Ron Paul has made much play of the attraction of his policies to younger voters and he made a creditable showing in yesterday's Iowa caucus, coming in third place after Mitt Romney and Rick Santorum, with 21.4% of the vote.
But a Twitter snafu after the positive vote and the Texas Congressman's reaction to it during a TV interview on CNN this morning cast doubt on the so-called “youth credentials” Paul is touting as one of his key selling points.
Huntsman didn't take part in the Iowa caucus, preferring to concentrate on next week's New Hampshire vote, but a slightly snarky and some might say unnecessary post on Paul's verified Twitter account last night called out Huntsman as follows: @jonhuntsman we found your one Iowa voter, he's in Linn precinct 5 you might want to call him and say thanks.
When questioned by Soledad O'Brien, host of CNN's new morning Starting Point slot, Paul admitted he gets help with his tweeting and gave every indication of being someone who didn't have a clue what Twitter was about and how significant it can be as a communications tool.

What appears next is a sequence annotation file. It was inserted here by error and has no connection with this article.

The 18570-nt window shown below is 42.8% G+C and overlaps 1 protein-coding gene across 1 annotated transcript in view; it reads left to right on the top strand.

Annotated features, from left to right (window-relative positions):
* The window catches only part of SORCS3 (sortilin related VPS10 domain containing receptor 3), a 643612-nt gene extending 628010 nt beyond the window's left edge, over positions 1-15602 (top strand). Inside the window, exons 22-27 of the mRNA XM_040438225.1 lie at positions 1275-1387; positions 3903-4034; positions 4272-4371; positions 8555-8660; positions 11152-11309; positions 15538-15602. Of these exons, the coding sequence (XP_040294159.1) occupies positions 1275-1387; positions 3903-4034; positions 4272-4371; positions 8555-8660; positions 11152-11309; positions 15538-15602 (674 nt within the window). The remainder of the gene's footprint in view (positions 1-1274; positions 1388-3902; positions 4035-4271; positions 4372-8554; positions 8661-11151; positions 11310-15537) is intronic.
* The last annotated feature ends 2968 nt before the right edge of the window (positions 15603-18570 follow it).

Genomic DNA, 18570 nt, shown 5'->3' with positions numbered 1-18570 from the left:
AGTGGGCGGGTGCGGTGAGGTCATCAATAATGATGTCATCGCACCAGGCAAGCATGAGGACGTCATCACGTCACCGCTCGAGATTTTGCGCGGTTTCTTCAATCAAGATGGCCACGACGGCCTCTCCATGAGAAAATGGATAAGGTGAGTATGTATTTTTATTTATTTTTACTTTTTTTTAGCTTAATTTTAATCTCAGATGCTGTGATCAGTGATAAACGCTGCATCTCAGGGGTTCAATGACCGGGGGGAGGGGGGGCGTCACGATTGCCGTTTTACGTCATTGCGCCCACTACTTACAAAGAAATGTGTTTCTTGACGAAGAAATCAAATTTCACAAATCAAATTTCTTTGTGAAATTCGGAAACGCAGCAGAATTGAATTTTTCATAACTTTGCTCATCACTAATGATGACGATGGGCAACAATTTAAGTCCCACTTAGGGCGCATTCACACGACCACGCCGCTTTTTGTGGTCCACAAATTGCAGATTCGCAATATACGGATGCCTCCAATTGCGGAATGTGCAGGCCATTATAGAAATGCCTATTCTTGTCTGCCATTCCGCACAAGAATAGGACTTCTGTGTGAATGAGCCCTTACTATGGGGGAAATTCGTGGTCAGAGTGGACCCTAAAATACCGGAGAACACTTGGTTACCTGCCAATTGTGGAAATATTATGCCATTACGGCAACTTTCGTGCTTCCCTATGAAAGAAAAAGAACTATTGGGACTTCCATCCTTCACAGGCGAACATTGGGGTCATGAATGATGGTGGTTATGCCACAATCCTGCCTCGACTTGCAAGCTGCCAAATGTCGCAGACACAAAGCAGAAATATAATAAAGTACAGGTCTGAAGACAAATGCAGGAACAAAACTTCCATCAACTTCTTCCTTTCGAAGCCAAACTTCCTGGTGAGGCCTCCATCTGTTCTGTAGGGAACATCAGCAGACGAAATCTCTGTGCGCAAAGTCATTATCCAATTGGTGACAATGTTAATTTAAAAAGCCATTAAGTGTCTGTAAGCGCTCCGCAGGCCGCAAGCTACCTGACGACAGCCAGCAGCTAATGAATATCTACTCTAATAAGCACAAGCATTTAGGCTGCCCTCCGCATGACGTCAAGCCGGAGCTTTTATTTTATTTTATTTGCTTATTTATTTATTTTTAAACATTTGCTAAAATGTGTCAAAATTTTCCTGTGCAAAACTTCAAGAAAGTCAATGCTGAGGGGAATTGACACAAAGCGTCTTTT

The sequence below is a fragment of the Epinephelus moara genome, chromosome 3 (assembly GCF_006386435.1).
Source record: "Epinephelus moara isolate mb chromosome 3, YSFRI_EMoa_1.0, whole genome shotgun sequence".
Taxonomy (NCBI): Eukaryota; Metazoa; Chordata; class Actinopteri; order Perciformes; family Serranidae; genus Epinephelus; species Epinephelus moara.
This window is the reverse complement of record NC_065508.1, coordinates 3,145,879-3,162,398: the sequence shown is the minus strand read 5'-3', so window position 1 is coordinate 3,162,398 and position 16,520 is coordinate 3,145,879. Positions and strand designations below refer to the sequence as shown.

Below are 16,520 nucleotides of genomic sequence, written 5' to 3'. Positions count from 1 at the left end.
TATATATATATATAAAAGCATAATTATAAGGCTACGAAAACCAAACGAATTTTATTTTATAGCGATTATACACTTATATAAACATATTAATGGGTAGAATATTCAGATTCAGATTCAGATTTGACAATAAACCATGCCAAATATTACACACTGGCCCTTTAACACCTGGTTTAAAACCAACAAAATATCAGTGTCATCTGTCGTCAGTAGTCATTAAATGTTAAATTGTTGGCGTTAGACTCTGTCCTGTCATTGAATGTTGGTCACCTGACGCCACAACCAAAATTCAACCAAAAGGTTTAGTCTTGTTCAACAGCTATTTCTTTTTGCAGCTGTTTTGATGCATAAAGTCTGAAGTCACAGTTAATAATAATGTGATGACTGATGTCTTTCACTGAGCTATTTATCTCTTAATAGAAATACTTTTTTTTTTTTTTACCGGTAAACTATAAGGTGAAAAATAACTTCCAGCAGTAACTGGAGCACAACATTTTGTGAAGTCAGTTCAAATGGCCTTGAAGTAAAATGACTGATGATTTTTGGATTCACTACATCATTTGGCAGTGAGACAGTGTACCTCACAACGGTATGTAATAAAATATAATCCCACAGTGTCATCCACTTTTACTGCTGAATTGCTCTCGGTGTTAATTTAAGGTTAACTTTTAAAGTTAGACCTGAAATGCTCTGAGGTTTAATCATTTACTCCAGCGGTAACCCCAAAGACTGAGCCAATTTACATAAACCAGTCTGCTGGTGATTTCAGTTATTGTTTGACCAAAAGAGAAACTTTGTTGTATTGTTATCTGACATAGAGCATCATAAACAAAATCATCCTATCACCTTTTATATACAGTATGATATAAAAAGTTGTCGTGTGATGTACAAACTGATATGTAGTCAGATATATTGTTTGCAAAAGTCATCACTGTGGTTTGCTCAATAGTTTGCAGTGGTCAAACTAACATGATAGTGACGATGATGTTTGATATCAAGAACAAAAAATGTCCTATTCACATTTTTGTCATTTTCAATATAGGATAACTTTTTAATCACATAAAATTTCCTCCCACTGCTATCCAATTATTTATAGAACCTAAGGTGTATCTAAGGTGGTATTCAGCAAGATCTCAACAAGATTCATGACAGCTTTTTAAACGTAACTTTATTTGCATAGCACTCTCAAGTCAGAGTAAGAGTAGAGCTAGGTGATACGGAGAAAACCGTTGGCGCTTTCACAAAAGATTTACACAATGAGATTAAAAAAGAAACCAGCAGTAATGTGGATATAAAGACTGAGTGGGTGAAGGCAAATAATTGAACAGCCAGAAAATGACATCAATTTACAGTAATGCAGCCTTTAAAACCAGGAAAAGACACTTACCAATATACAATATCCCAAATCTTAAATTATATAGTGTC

Paul responded to O'Brien: “I don't understand why this is an important issue or what it means. Jon Huntsman wasn't even in the campaign so I'm not sure the importance of what you're talking about. It just seems to be irrelevant to me.”
Precisely – so why tweet about it on your official account? Twitter does matter and is an important communications tool, especially amongst young people.
This casts doubt on a recent study from consultancy Sociagility, which suggested Ron Paul - or his people - are using social media most effectively to support his Presidential candidacy.